The pieces of jewellery in the “Cyclical” series make visible some of the many representations connected with the female menstruation - they are based on imprints of my own blood-stained pads during a randomly selected period.
“Cyclical” plays with the fact that jewellery is both decorative and ritual and with classic sets of opposites as for example masculine/feminine, positive/negative, internal/external, hard/soft, visible/invisible, appealing/disgusting, natural/unnatural, self-exposure/modesty, tradition/development, liberated/inhibited, valuable/worthless.
"Abdominal Jewellery" consists of 19 brooches made of photo paper – 19 stylised menstrual pads. In accordance with prevailing sensibilities of menstruation as something that should neither be revealed nor depicted, the blood stains on the 19 "pads" were cut out – and thus rendered visible.
Placed close together, staggered under one another from the belly button down, the 19 brooches resemble a loin cloth. As the wearer of this "Abdominal Jewellery" moves and bends over, the piece unfolds, and the gaps left in "pads" after the censoring form a three-dimensional womb-like cavity.
At first glance, this is an external sign of femininity, but it also has a masculine character, not least due to its external character. "Abdominal Jewellery" refers to Freud and his idea that girls and women suffer from penis envy. In psychoanalysis, menstruation is associated with castration anxiety, and Freud associates the blood with the notion of the woman as a castrated man.
In this jewellery object, the blood stains from the 19 menstrual pads that formed the basis for "Abdominal Jewellery" were sawn out in a silver sheet. Silver is symbolically associated with the moon and virginity.
The sawn-out "blood stains" were placed on top of each other, held together in one single point. Thus, the brooch unfolds like a fan in various flower formations – the flower being an ancient symbol of female fertility. In its fully unfolded version the brooch also resembles a clock, the "blood stains" simultaneously acting as clock face and hands. The brooch is a sort of menstruation clock that marks the wearer's current place in the menstrual cycle.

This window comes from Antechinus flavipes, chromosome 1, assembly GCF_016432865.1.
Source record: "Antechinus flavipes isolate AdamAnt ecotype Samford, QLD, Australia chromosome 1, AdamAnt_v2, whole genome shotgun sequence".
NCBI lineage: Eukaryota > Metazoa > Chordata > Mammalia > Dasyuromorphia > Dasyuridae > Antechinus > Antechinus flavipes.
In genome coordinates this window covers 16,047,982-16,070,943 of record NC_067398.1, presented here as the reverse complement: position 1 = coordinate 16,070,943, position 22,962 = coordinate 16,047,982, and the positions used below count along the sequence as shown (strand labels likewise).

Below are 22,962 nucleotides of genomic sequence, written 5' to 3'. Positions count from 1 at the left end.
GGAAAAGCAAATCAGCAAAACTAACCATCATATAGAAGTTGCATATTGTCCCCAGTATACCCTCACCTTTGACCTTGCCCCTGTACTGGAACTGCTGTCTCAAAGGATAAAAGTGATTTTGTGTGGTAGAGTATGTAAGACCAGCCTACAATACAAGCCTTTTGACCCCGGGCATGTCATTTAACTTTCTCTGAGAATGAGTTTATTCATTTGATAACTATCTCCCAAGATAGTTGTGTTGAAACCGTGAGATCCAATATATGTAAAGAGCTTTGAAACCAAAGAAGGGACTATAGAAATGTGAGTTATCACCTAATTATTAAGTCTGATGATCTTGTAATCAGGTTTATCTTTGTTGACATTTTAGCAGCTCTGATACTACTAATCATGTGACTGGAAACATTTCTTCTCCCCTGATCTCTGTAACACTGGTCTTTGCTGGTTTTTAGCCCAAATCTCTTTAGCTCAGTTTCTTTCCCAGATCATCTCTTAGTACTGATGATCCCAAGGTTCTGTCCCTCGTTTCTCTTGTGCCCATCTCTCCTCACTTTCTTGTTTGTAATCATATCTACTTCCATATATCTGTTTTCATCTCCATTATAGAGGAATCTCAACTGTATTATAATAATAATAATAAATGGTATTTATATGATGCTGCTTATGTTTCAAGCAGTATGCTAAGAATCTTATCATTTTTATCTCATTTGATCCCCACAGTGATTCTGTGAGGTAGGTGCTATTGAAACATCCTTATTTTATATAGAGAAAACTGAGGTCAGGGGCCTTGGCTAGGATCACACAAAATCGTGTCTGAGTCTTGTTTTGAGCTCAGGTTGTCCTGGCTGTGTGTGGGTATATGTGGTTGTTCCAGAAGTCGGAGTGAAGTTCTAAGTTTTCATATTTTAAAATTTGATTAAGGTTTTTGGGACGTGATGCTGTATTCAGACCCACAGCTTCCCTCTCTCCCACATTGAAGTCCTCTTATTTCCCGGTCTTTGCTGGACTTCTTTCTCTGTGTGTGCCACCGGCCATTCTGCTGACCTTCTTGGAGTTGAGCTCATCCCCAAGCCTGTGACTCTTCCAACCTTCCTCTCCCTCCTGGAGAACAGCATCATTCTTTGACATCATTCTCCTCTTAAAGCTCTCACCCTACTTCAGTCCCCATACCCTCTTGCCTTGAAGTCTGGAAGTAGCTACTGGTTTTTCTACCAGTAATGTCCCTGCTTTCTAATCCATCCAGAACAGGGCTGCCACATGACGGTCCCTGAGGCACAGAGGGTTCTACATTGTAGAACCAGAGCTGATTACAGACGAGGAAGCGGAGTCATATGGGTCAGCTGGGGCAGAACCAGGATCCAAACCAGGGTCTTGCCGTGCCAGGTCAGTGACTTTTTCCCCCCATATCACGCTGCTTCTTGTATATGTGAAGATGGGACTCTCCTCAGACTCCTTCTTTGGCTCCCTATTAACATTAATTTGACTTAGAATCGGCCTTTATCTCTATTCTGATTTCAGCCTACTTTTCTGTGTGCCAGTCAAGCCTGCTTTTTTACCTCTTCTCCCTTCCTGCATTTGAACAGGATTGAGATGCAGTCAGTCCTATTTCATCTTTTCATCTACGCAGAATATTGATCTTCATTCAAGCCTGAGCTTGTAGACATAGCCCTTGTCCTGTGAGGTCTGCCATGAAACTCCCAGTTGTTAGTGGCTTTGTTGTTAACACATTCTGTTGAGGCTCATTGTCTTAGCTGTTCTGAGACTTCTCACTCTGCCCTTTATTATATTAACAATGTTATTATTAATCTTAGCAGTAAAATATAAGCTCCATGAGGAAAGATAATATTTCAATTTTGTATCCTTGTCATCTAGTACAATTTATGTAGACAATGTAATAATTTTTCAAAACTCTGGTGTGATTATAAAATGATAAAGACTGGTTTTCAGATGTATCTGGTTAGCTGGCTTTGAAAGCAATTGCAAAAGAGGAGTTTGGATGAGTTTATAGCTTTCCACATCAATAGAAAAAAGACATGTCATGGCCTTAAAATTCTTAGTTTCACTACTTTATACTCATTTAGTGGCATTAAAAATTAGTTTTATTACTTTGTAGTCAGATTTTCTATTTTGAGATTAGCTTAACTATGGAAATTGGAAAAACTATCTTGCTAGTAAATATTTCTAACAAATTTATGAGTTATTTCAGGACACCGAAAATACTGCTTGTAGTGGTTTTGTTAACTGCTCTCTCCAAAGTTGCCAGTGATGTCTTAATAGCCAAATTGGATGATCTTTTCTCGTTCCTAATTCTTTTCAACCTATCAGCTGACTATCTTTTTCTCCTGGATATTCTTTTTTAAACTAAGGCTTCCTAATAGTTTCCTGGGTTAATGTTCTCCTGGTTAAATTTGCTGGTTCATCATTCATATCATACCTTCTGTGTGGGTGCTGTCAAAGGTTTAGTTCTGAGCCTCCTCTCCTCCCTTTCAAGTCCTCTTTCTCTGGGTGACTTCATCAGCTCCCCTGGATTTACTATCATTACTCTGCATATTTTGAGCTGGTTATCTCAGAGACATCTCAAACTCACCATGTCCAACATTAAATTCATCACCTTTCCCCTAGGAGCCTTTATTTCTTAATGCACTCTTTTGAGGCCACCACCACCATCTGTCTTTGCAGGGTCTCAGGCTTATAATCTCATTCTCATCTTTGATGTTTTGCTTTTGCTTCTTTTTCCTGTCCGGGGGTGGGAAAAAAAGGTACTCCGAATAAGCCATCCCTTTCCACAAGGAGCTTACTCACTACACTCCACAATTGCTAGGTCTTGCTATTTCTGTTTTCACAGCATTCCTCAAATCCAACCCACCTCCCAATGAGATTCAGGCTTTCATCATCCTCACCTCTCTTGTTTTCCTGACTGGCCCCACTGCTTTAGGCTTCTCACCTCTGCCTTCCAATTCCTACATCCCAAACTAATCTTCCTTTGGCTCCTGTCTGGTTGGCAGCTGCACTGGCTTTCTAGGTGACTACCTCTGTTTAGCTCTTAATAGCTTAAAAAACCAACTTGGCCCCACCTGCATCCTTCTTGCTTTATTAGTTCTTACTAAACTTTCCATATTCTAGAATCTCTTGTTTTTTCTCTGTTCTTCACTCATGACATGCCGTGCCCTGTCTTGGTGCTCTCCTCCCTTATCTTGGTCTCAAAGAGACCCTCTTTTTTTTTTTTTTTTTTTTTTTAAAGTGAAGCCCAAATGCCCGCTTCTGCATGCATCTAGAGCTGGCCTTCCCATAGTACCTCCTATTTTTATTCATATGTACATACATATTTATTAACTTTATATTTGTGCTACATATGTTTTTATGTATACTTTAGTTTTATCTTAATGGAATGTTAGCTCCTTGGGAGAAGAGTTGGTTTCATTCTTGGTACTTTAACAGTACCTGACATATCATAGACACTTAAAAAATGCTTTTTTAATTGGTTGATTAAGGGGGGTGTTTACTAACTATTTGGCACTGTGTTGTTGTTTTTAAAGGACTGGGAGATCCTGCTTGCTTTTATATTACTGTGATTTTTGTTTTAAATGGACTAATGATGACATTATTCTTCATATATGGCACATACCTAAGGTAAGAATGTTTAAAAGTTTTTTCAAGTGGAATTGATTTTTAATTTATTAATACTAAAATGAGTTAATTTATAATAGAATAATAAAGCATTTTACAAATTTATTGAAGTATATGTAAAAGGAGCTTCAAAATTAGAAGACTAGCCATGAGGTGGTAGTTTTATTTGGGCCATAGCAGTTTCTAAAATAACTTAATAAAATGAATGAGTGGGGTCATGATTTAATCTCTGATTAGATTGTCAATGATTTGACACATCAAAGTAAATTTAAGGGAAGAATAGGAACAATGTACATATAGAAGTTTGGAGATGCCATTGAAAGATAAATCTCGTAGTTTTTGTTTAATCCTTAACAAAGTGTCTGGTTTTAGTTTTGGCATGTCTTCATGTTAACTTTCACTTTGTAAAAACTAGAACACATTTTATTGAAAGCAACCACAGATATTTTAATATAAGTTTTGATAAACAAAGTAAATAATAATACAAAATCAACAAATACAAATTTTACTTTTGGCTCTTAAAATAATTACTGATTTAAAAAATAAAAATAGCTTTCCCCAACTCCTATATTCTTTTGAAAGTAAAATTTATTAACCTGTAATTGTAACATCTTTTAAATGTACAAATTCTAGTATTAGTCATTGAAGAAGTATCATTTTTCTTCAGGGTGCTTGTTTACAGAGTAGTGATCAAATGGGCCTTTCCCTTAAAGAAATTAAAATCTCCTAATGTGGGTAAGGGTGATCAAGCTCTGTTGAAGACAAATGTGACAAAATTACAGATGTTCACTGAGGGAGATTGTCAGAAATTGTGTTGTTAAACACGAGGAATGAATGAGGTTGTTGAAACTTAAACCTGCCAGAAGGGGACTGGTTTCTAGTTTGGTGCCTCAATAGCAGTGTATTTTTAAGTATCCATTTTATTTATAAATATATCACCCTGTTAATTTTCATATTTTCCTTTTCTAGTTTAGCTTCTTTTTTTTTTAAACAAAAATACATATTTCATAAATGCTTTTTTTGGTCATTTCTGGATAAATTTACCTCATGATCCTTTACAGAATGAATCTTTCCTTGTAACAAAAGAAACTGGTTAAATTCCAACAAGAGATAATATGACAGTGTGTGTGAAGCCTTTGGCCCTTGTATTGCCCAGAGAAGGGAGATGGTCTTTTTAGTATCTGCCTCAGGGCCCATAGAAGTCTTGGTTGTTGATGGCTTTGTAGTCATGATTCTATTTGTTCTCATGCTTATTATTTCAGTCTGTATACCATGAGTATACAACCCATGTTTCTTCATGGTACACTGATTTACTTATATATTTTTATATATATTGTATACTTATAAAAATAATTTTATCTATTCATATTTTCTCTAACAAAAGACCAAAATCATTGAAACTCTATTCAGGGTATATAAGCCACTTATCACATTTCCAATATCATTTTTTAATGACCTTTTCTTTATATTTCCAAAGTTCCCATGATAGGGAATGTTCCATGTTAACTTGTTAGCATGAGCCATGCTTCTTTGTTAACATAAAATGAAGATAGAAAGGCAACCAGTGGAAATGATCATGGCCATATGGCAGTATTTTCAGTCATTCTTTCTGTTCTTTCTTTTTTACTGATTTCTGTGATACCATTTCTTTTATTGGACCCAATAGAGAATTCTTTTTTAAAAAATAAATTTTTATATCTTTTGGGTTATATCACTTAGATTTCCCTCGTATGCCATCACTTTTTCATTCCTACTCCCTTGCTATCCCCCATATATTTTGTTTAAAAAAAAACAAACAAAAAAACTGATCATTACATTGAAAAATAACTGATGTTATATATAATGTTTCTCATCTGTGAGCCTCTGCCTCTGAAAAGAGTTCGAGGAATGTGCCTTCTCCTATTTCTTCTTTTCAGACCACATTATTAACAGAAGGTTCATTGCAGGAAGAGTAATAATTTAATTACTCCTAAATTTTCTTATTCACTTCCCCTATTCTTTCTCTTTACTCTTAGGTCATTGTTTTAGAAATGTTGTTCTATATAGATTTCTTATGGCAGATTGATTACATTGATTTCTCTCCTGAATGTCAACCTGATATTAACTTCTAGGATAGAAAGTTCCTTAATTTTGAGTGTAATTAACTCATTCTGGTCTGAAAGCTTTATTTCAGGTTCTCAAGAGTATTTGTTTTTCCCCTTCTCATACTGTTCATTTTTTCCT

In this object, the blood stains from the 19 menstrual pads were, again, sawn out in a silver sheet and then combined to form a flower – a three-dimensional flower resembling a water wheel, mounted on a band of rolled silver. Placed on the inner thigh between the woman’s legs, the water wheel suggests the dripping of menstrual blood and makes a reference to the menstruating woman's energy level. It is a widespread belief that menstruating women are low on energy, although multiple studies have found that many women are actually full of energy during their period.
"Inner-Thigh Jewellery" addresses another of the many perceptions about menstruating women: the idea that menstruation and sex neither should nor can be combined. Certain cultures actually consider it dangerous for the man to have intercourse with a menstruating woman. "Inner-Thigh Jewellery” can be seen as a sort of chastity belt, but it also plays with an erotic cliché: the garter.